Travel Journal March 19, 1999
Edinburgh fills up with Rugby fans, Talin flees north.


One of the things that Rick had warned me about was that there was going to be a big rugby tournament (Scotland vs. Ireland) in Edinburgh that weekend, and that it would be difficult to find accomodations. The manager of Sibbett's had already told me that he was already booked for the weekend and that I would have to go to another place. He offered to help me find a place, but unfortunately there was "no room at the inn".

I was already seeing the effects on the street, the sidewalks were getting quite crowded, and I saw a number of folks who were wearing the kind of goofy outfits you see at football games. I decided that rather than trying to fight my way through rowdy football fans, I would simply leave town a day early.

Unfortunately, I had to accomplish a number of errands (car rental, laundry, email, etc.) which held me up quite a while. I also bought an extra sweater to keep warm, and a pair of Dr. Martans boots with high ankle support in an attempt to alleviate my sore ankles. (The Timberland hiking boots that I got a few weeks before the trip are comfortable on the soles, but my ankles have been very sore, and especially after the hike up to Arthur's Seat they were very painful for the next few days. A pity, since it seems that one of the best ways to see things around here is via hiking.)

As a result of all this, I didn't get out of the city until 4:00 pm. I drove north, out of the city for about 30 miles and stopped at the town of Perth.


Perth is a major city in Australia, which I had always wanted to visit but never got a chance to. It's also a small town in Scotland.

A shot of the river Tay, in Perth.

Unfortunately, I was once again faced with the problem of Scotland's pubs serving food at odd times. I happen to like "pub grub" quite a bit, or so I've found. Certainly I would rather eat that than the fancy French cuisine (there are French and Italian restaurants all over the place, as well as a surprising number of Chinese restaurants.)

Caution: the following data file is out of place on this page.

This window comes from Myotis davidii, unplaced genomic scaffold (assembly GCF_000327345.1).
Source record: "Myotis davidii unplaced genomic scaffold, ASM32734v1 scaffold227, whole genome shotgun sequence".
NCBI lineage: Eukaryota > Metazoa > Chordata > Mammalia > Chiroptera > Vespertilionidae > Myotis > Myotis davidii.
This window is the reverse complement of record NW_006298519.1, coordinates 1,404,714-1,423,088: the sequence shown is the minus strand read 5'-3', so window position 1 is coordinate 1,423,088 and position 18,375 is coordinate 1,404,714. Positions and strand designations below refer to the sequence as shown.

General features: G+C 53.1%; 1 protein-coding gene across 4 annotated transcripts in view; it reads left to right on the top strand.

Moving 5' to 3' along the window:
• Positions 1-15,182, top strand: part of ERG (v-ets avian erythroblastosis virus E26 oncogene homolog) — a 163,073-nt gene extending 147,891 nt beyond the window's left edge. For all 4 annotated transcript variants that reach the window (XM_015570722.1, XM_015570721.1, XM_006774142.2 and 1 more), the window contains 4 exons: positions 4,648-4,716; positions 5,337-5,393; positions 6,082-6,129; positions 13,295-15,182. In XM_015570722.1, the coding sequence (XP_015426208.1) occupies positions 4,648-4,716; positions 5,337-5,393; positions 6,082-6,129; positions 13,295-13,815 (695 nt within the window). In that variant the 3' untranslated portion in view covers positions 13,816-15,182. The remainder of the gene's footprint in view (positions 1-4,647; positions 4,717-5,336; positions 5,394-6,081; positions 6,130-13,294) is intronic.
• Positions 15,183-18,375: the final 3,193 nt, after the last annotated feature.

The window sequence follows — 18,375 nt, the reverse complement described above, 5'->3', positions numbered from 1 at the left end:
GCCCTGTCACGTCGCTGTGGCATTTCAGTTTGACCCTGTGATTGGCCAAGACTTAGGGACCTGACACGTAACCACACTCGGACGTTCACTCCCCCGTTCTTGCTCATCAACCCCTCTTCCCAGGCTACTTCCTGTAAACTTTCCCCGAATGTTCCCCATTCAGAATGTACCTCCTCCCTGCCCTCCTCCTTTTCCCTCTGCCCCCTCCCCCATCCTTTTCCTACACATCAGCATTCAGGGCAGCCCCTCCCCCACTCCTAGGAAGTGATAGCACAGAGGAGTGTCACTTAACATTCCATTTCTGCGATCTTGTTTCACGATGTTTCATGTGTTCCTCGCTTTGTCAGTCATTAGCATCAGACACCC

Anyway, I walked into a number of pubs, to be told "we stopped serving food at 6:00". At the third pub, a place called "Greyfriars", I asked if they were serving food, and the barmaid was about to tell me no, when a man at the bar says "here..." and hands me a plate full of food! "That's awfully nice of you," I said, "are you sure you're not going to eat this?" and he replies "no, go on, the food's free anyway..." There were in fact several identical plates at the bar, all full of breaded scampi and chips. He then proceeded to introduce me to the other folks at the bar.

I am beginning to form a theory, which is that as you get further from London, the people get friendlier. Let's see if this theory continues to hold...

I told them about how I went around photographing things and putting them on the Internet, and they were all very excited about being on the Internet. (Even though one of them is a systems programmer). Anyway, here they are:

We then had a long political discussion...I now have an understanding of what the basic Scottish political parties are, although I'm still a little bit unclear as to what all the issues are.

I then found a small B&B which put me up for 18 pounds...